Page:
Neal Brennan is a comedian, director, writer most noted for co-creating
Chappelle Show with Dave Chappelle. Brennan’s body of work also includes co-writing the movie Half Baked, directing the movie “The Goods: Live Hard, Sell Hard”, and most recently a podcast entitled “The Champs” with DJ Dougpound and Oakland’s own (and Courting Comedy favorite) Moshe Kasher. Neal Brennan will be at the San Francisco Punch Line for one night only; (11/1/2011, 8 PM, $15) and you should definitely attend. An exclusive interview after the jump.
Courting Comedy: You’ve recently launched “The Champs” podcast with Moshe Kasher and DJ Dougpound. What’s your favorite aspect of doing the show?
Neal Brennan: My favorite part of the podcast is getting to give listeners/white people access to conversations with black dudes that they would otherwise never get to have or hear. I’m lucky that I have a lot of black friends who are legitimately interesting to talk to. And I’m also happy to show how funny a guy like Blake Griffin is in the right environment.
Due to a lack of interest from my intended publisher, I have decide to present to you the long awaited interview with Nate Heller, in its entirety. Nate Heller is a Bay Area musician, whose projects include the band She Beards. She Beards will be performing at Snob Theater @ Dark Room Theater on October 28th. 10 PM. $10. More information: Here. Thank you for your patience. Thank you Nate Heller for the interview.
[Note: This interview occurred Spring/Summer 2011]
Courting Comedy: What was the first instrument you learned to play, what’s your current instrument of choice and what’s an instrument you wish you knew how to play?
Nate Heller: Mom put me in piano lessons when I was about four or five years old, with our neighborhood teacher Amy (whose son Andrew happened to be my best friend at the time). Shortly after that Andrew and I went into the Piedmont boys chorus a couple of days after school. It was wretched. I hated it so much that I often faked being sick to get out of going (I liked faking sick a lot as a kid). This totally backfired when I feigned illness on the day that we got to perform the National Anthem at an A’s game. I must have forgotten that it was happening cause I was a huge Ricky Henderson fan and would have given my undescended left testicle to meet him.
Currently guitar is my primary instrument (and voice I guess), although I own a banjo, a piano, and an accordion. I can still play keyboard okay, but I’m pretty piss-poor at all the others. It’s still fun to mess around on them anyway. I guess I wish I spend more time learning accordion, cause the one I have is a really beautiful one that my friend Gabe gave me a few years ago. His dad gave it to him, and when we lived together I played around on it so much that he gave it to me for my birthday.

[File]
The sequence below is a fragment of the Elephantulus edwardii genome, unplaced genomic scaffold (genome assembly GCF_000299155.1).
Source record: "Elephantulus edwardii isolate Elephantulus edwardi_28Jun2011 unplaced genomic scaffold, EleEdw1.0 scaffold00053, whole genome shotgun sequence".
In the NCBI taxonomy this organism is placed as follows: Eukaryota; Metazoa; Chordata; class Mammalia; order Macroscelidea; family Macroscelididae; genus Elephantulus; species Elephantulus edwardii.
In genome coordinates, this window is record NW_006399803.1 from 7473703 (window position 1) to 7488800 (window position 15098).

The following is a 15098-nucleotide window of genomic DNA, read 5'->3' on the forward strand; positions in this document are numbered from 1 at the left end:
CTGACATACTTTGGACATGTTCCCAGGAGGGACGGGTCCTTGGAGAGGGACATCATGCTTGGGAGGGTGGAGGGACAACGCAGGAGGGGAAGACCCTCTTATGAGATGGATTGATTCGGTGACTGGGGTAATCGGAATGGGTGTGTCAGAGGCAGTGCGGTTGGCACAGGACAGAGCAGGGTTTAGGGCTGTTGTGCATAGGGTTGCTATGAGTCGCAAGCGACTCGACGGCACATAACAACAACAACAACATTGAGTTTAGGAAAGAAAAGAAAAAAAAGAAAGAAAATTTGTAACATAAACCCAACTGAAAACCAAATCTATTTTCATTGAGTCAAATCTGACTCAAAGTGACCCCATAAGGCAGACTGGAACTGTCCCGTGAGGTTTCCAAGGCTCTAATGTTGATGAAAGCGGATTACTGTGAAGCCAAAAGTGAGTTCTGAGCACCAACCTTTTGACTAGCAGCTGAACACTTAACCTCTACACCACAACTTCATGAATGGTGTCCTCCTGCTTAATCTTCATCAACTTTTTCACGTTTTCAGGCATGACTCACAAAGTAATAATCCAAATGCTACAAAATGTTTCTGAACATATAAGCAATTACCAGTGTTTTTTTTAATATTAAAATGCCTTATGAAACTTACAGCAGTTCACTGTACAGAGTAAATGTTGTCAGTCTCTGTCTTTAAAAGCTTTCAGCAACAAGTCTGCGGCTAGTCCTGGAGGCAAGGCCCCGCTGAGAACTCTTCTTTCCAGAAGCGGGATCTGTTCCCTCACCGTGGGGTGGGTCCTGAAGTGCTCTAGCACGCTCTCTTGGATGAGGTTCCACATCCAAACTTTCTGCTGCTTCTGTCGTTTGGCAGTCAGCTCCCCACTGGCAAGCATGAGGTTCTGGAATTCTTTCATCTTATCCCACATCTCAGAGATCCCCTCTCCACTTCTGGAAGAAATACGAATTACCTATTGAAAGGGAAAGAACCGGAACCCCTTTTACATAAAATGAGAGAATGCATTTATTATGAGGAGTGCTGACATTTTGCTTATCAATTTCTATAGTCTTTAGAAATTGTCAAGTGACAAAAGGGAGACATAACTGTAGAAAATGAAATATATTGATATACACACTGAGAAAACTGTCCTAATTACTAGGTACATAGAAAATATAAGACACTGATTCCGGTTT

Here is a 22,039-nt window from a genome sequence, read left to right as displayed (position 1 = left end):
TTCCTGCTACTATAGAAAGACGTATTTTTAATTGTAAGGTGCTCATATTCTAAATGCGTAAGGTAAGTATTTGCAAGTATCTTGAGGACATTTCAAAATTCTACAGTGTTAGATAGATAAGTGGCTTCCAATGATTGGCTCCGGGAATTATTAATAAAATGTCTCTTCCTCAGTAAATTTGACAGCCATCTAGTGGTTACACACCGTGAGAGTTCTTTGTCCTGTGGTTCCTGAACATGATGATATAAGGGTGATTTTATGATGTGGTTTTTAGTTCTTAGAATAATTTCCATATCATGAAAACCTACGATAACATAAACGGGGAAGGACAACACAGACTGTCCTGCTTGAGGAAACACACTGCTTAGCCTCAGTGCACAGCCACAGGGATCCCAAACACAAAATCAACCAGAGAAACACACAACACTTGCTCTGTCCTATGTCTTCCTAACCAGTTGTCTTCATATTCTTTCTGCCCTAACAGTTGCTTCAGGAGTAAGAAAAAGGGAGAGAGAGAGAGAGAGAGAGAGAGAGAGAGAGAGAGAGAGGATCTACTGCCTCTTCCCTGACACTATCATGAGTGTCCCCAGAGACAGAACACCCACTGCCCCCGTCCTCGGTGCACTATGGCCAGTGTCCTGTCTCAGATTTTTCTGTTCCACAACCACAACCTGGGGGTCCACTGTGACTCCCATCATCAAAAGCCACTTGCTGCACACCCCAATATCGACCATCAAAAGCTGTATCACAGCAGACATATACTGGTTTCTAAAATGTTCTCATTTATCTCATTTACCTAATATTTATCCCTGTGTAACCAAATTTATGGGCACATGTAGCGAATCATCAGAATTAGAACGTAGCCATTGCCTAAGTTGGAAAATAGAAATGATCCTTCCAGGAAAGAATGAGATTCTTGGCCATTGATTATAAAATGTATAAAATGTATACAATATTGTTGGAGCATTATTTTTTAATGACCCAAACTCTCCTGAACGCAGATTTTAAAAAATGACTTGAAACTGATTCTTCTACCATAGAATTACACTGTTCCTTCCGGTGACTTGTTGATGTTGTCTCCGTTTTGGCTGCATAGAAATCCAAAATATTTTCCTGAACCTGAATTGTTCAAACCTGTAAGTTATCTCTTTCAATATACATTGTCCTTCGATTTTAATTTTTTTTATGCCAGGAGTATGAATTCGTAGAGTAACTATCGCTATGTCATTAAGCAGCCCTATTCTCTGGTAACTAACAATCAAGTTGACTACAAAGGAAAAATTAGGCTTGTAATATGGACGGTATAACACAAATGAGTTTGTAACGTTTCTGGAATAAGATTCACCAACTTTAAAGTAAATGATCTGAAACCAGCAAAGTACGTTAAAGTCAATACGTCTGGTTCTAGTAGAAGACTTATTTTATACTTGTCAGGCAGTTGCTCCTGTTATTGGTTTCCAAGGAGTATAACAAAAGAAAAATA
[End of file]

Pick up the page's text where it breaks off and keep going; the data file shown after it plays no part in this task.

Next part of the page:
After a brief hiatus, Courting Comedy presents another “Jabari B(ooks) Davis” (w/ @jabaridavis)
"Why Should White Guys Have all of the Fun?," by Reginald Lewis is probably the most inspiring book that I have ever read. Its the story of a Black Business man doing things in a predominately White Male dominated field, that not even white men could accomplish. He became a billionaire by simply asking himself a question most Black people never consider asking themselves. 3 yrs ago I walked into the San Francisco Punchline on a Sunday, watched the whole show, and left with one question in my head, "Why Should White Guys Have all of The Fun?" My answer was that they shouldn’t. And thats when Jabari Davis and Associates was born. The book title that started a movement!
A couple of months ago I conducted a correspondence interview with musician Nate Heller. Nate is the current front man of band She Beards whom will be performing at Bottom of the Hill this Thursday (8/25) alongside Wave Array and Lucky Jesus. More information on that event is available: here.
Technically the interview is destined for “Antithesis Comedy" in the near future, but in the meantime we present a section as a preview of what’s to come. Also featured is a selection from She Beard’s latest EP. Enjoy after the jump.
What was your first favorite band and what band shaped your current appreciation for music?
I’ve always loved music - family holidays usually saw us crowded around the piano with mom playing and everyone singing along. Our mom and dad were pretty instrumental in us kids’ desire to be creative. Mom was especially encouraging (or forceful?). She really wanted me to be able to read music and be able to sing, which I will reluctantly admit that piano lessons and boys chorus helped immensely with.
But like most kids, I think I really started to become opinionated and devoted to bands around age eleven or twelve. Weird Al was the first CD that I owned, but when puberty hit I started having more “serious” feelings about music.
I had an unhealthy obsession with Smashing Pumpkins, but I also loved Green Day, Weezer and Jimi Hendrix. This was also around the time that I convinced dad to buy me an electric guitar unbeknownst to mom, and soon she stopped insisting that I stay in piano lessons and I switched to guitar.